By Sarah Pridgeon
The first of this year’s hunting seasons are now open in Crook County and Game Warden Chris Teter thinks this will be a great year for hunters in this area. Numbers, notes, are healthy for all of the species for which licenses are available this year.
“Elk numbers remain pretty high area-wide,” says Teter. “We have been having some success with placing some early cow hunters on private land where we’ve been having some damage issues, so that’s been a positive. Often times, those elk are causing issues in grain field and irrigated alfalfa.”
The outlook for elk hunting is good for the upcoming season, Teter says.
“Of course, areas 1 and 117 are the better hunt areas at least on public land, area 116 is always a challenge on public land just because those elk tend to move off there with much pressure,” he says.
In area 116, cow or calf licenses are open from October 15 to January 31 and cow or calf valid off national forest from August 15 to October 14. General licenses for any elk can be used between October 15 and November 10 and for antlerless elk between November 11 and 30.
Antelope numbers are also staying strong for the time being, says the game warden.
“We’ve just completed our counts on antelope this month and it appears that the fawn ratios are down a bit and, in some areas, the buck ratios are down a bit, but overall the populations are fairly strong and so there is plenty of opportunity for antelope too,” he says.
“Most antelope in Crook County tend to live on private land and so that limits some opportunity for people who are not connected with landowners. Populations are fairly good though, countywide.”
For those seeking antelope hunting in county borders, Teter recommends the far northwest and northeast corners and the western side, where it’s more open country that tends to be better for antelope habitat.
“And then, of course, you get into farther west and farther south and the getting improves that way too just because it’s better suited to antelope,” he says.
Deer numbers are looking particularly strong all across Crook County this year, Teter says.
“We’ve not completed our counts on those, we’ll do our whitetail counts next month and then our mule deer later on in December, but their numbers are very high right now and so the opportunities both on public land and private land will be good this fall,” he says.
“As always, the northern part of the county has higher concentrations of deer, but there are high populations everywhere.”
For the second year, an additional opportunity for turkey hunters is available in Crook County.
“There is an archery season for turkeys, this will be the second year for that. It runs the month of September and we’ve never had that before last year,” Teter says.
“Turkey numbers are holding their own, but polt production this year was pretty low just because of the weather we had, with all the rain and some cold early on, and so those polts didn’t survive well in areas. I look for that population to trend downwards a bit here in the next year, but there are certainly plenty of turkeys now.”
In turkey area 1, archery season runs from September 1 to 30 and the general season from November 1 to 30 for any wild turkey.
Area 7, stretching down the eastern border of the state, opens for sandhill crane hunting on September 15 and runs until November 11. Crook County isn’t necessarily a good place to head for this particular season, however.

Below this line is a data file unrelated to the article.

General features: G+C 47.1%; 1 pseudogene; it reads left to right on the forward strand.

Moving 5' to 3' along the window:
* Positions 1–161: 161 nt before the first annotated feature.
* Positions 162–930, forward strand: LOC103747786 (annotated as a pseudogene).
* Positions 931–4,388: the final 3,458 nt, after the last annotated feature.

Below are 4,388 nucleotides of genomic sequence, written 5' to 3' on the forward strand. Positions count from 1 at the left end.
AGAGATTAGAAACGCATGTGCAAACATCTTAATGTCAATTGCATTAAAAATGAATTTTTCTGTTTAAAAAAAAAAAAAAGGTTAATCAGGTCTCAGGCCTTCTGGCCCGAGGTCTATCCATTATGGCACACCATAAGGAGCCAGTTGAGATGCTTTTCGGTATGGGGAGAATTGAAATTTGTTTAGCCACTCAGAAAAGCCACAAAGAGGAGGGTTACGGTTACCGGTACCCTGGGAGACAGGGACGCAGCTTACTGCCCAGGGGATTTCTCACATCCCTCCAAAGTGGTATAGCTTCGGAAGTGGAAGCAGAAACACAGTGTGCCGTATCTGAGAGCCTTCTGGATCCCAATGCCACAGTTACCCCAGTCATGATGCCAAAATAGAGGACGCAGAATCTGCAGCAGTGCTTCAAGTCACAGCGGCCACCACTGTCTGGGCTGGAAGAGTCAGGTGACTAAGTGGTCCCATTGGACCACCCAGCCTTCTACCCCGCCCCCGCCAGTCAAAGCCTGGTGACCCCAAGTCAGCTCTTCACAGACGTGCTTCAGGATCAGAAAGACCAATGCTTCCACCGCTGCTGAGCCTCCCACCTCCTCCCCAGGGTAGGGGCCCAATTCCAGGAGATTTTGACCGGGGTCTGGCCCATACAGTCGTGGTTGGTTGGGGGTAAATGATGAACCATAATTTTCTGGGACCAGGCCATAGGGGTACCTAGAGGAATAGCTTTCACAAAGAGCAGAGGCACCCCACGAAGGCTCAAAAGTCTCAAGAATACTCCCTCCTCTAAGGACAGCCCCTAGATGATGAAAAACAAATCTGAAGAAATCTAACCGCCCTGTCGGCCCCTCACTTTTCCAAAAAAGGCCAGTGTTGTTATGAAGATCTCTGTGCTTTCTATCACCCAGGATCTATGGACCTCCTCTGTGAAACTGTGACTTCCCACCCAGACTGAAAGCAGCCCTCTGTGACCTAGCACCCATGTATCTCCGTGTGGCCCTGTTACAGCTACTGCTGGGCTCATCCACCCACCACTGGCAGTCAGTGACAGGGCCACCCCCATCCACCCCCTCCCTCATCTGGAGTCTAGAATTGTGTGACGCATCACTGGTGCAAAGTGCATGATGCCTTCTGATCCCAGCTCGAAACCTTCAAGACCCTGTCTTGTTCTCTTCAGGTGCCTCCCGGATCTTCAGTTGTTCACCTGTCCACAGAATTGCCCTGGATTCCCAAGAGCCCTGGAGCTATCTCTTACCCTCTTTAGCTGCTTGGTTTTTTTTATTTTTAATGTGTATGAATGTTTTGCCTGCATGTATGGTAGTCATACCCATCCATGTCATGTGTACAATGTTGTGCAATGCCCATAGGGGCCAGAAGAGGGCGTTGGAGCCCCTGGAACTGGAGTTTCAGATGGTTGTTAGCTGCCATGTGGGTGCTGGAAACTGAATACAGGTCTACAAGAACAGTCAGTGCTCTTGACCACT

“Sandhill cranes are extending their range some, but not to any great extent here. I would say there’s very, very limited opportunity to hunt a crane in Crook County,” Teter says.
“We tend to have that migration through here starting the first week of October, generally speaking, but as far as any resident cranes we really don’t have any significant numbers around here.”
However, Game & Fish is interested in any signs that the cranes are extending their territory in this region.
“There is a biologist in Casper who is particularly interested in any sightings of cranes so, if people see cranes that are hanging around in the summer months, I’d be very interested in hearing about that,” Teter says.
A small bighorn sheep hunt area is located just to the south of the county and will be open to just three license holders this year.
“That area is along the state line south of Newcastle and I think they raised that limit on licenses a bit this year just to take advantage of some fairly respectable numbers of mature rams,” Teter says.
“Those sheep are doing pretty well now on there. We hunt that concurrently with South Dakota, so we manage that as kind of an interstate herd and take a lot of input – and also them from us – on how to manage that.”
Always a popular season in Crook County, lion hunting opened on September 1.
“A friendly reminder on that one that this will be the second year in hunt area 1 for lions that hunters are required to report any harvest in that area within 24 hours, which is different than all the other hunt areas in the state,” Teter says. “It’s a 72-hour limit on other areas.”
Hunt area 1, he explains, is comprised primarily of public land in Crook County. With interest high in lion hunting, lion mortality can tip over its designated limit with too long a delay on a hunter’s report.
“There are three hunt areas. Hunt area 1 has two different limits: 20 lions for residents and four lions for nonresidents,” says Teter.
“Hunt area 30 has a limit of 12 overall, for both residents and nonresidents, and then hunt area 2 has a limit of 25.”